Finding Common Ground

What allows people to let go of revenge and drop their contempt for others long enough to actually listen to the other? How do you get people out of their rut?

My observation is that this happens when people start to see others as individuals, rather than part of some other group. Rather than reacting to a caricature, people are able to see a complex human being who isn’t so different from them. This allows people to find common ground.  A few examples of this come to mind.

At the start of the COVID virus pandemic there was an encouraging story ‘Everybody’s Getting Along Here’: How ‘Hotel Corona’ United Israelis And Palestinians.  People who would normally separate themselves from each other found themselves confined together. At the very  beginning, people separated from each other along traditional dividing lines. Then a few people decided to cross the normal dividing lines, and soon, nearly everyone was coming together. What touched me the most was that the hotel management had installed a temporary wall so the ultra Orthodox Jews could celebrate Passover according to their traditions. When the Seder started the Orthodox Jews realized it felt wrong to have a wall between them and everyone else. They recruit some help to remove the wall and joined with the rest of the people in the hotel, which included several Palastinian who were Muslim.

When walking the Camino we saw how the pilgrims on the journey found connection with each other in their shared experience. National rivalries, differences in religion or social economic differences were forgotten. Everyone tried to care for their fellow pilgrims. It felt like we were a family.

There was a wonderful Danish commercial:  All That We Share .  They initially had people group themselves the the typical social-economic / ethnic buckets. They then had people flow into new groups. At first it was fun or easy dividers:

  • Who was a class clown
  • Who was a step-parent
  • Who loves to dance
  • Who has seen an UFO

Then tougher things like

  • Who was bullied
  • Who was a bully
  • Who feels lonely

By the end, people’s simple identity had been shredded and their view was expanded. People discovered they were more like others than then realized. They felt more of a connection to people than they had 30 minutes earlier when most of the people were “the other”.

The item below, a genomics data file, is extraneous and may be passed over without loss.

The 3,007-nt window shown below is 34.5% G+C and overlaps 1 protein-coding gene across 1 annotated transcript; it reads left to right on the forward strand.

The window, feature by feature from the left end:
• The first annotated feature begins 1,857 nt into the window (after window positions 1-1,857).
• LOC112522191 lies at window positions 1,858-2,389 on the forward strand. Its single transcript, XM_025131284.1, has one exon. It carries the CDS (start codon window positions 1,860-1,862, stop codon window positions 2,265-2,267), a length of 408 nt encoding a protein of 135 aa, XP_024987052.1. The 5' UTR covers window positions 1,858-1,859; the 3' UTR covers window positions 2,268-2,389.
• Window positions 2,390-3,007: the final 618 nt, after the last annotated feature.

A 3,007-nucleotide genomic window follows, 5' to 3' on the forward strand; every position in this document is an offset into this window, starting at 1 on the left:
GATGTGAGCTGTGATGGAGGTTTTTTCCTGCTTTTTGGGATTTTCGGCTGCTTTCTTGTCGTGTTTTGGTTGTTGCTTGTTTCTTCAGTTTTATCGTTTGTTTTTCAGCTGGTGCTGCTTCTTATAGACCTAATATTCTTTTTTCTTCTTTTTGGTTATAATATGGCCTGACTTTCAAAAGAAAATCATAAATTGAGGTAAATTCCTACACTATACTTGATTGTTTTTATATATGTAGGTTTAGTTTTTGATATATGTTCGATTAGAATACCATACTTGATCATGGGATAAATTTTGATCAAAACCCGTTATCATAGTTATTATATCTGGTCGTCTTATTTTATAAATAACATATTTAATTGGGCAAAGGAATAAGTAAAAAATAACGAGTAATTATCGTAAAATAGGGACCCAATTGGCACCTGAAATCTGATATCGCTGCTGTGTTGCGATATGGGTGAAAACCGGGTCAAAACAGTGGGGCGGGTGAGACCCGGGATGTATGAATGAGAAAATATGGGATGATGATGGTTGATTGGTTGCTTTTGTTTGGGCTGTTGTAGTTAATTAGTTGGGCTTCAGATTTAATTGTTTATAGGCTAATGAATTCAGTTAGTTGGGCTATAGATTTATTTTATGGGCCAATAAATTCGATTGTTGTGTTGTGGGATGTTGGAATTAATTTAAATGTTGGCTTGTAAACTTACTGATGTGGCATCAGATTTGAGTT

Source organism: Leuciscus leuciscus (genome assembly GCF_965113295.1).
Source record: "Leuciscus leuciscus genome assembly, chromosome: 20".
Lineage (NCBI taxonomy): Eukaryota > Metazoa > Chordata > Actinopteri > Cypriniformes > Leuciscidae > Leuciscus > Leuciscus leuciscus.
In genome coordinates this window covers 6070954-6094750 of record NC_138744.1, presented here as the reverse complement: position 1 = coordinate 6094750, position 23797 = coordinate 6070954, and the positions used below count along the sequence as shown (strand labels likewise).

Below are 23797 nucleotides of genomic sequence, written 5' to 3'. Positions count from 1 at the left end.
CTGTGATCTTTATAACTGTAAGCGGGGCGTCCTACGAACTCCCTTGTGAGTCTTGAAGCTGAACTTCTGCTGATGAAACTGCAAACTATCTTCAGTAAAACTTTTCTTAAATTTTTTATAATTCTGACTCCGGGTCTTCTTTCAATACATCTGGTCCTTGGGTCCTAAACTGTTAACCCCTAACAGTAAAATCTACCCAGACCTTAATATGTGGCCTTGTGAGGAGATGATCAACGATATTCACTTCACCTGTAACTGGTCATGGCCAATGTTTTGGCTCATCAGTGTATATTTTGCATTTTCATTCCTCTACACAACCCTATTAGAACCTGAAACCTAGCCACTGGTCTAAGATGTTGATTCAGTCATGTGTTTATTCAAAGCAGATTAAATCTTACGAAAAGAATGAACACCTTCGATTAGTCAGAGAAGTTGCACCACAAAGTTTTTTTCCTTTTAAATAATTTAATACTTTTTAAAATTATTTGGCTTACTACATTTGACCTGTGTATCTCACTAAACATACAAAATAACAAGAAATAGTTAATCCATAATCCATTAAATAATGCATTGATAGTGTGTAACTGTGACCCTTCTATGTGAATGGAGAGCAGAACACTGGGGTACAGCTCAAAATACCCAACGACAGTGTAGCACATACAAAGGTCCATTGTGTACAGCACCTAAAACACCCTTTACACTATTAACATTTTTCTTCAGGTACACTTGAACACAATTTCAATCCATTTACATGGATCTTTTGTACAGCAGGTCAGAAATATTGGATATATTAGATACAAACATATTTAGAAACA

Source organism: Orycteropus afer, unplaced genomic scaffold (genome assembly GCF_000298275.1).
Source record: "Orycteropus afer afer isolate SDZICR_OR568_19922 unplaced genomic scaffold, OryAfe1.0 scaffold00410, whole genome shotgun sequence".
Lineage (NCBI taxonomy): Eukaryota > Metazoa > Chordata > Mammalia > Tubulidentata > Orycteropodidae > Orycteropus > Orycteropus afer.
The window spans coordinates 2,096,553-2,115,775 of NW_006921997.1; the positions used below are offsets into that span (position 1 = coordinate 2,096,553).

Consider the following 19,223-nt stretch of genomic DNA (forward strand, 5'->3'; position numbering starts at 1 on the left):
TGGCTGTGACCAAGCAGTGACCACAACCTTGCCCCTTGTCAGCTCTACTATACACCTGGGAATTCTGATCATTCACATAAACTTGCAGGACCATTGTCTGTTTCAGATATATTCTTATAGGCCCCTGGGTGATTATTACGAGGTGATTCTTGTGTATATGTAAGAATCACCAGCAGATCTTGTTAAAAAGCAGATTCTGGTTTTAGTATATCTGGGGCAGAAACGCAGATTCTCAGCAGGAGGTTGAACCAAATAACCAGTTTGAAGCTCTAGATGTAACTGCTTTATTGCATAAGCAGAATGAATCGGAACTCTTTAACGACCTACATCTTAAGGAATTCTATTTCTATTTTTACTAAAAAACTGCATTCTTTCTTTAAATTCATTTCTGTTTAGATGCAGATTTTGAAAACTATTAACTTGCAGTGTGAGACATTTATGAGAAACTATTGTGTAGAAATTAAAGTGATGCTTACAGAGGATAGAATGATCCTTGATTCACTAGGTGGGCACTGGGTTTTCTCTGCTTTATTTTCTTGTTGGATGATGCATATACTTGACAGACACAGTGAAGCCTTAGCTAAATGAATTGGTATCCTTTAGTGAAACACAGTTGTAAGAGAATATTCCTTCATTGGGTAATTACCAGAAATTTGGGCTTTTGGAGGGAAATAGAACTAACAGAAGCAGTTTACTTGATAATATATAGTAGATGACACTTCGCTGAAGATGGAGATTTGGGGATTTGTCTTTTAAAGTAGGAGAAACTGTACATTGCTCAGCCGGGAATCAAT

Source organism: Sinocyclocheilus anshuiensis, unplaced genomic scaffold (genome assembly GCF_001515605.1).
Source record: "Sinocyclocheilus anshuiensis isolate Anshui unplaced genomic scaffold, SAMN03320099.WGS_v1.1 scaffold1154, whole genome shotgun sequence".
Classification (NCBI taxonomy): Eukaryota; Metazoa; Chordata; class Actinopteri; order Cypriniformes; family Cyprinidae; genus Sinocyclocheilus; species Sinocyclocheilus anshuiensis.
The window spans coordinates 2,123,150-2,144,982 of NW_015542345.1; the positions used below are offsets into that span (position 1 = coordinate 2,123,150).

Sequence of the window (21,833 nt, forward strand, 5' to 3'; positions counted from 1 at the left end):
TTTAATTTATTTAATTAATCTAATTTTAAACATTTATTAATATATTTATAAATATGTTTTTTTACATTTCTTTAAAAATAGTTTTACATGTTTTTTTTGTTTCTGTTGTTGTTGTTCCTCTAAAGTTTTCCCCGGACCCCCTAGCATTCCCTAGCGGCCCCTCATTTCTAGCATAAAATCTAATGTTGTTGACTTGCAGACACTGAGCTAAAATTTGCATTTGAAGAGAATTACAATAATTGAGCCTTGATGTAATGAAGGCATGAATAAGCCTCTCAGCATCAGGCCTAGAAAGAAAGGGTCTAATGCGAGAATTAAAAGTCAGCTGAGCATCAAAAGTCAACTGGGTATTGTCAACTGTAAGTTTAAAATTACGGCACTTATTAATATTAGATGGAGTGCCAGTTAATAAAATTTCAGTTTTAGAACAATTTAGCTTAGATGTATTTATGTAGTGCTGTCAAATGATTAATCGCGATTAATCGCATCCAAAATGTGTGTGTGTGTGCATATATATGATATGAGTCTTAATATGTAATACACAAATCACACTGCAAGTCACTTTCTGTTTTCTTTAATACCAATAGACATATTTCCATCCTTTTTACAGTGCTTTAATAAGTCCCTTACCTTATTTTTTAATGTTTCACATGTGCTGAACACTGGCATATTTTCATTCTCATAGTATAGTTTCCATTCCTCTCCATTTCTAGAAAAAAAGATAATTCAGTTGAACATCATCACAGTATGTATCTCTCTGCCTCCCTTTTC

Finally I am reminded of a study looking at the “righteous gentiles”. These are people who put their lives at risk to hide and protect Jews from the Nazis.  Christians were no more (or less) likely to be a righteous gentle, nor were “liberal” social advocates. The best predictor was a personal relationship with the Jewish person that was protected.

What’s the solution?

It likely won’t be some grand, national action. It won’t be some moralist / religious movement. It will be individuals interacting on a personal basis with people who they would normally distance themselves from (the other).

One approach which I think will help are groups like Braver Angels and Oak Guild which are trying to get a constructive dialog going. Another example is the faculty at Dartmouth University response to the attack by Hamas and Israel’s response. Unlike several of the Ivy schools, the administration and facility were able to promote meaningful dialog which was able to simultaneously offer a full throated condemn of the Hamas attack AND to discuss what has led to such a polarized moment. A simple tool that might be helpful is which will show a left, right and depolarized result.

A second is to strive for a both-and rather than either-or. Take supporting kids in the inner-city. Both the left and the right are concerned for them. The left narrative is that systematic discrimination, inadequate resources, etc is at fault. The right will typically cite the breakdown of the family. Both sides wants the kids to thrive. So why not attack the issue from both sides. Get more resources into the schools, do things that support the kids, provide opportunities, AND find ways to strengthen family, encourage character development, etc. These efforts don’t have to be in conflict.

At the end of the day, it’s finding values that everyone can support, and for people to leave their old grudges behind, looking for solutions that will work. That is my prayer.

Bless your enemies; no cursing under your breath. Laugh with your happy friends when they’re happy; share tears when they’re down. Get along with each other; don’t be stuck-up. Make friends with nobodies; don’t be the great somebody. Don’t hit back; discover beauty in everyone. If you’ve got it in you, get along with everybody. Don’t insist on getting even; that’s not for you to do. “I’ll do the judging,” says God. “I’ll take care of it.”

Romans 12:14-19 (MSG)

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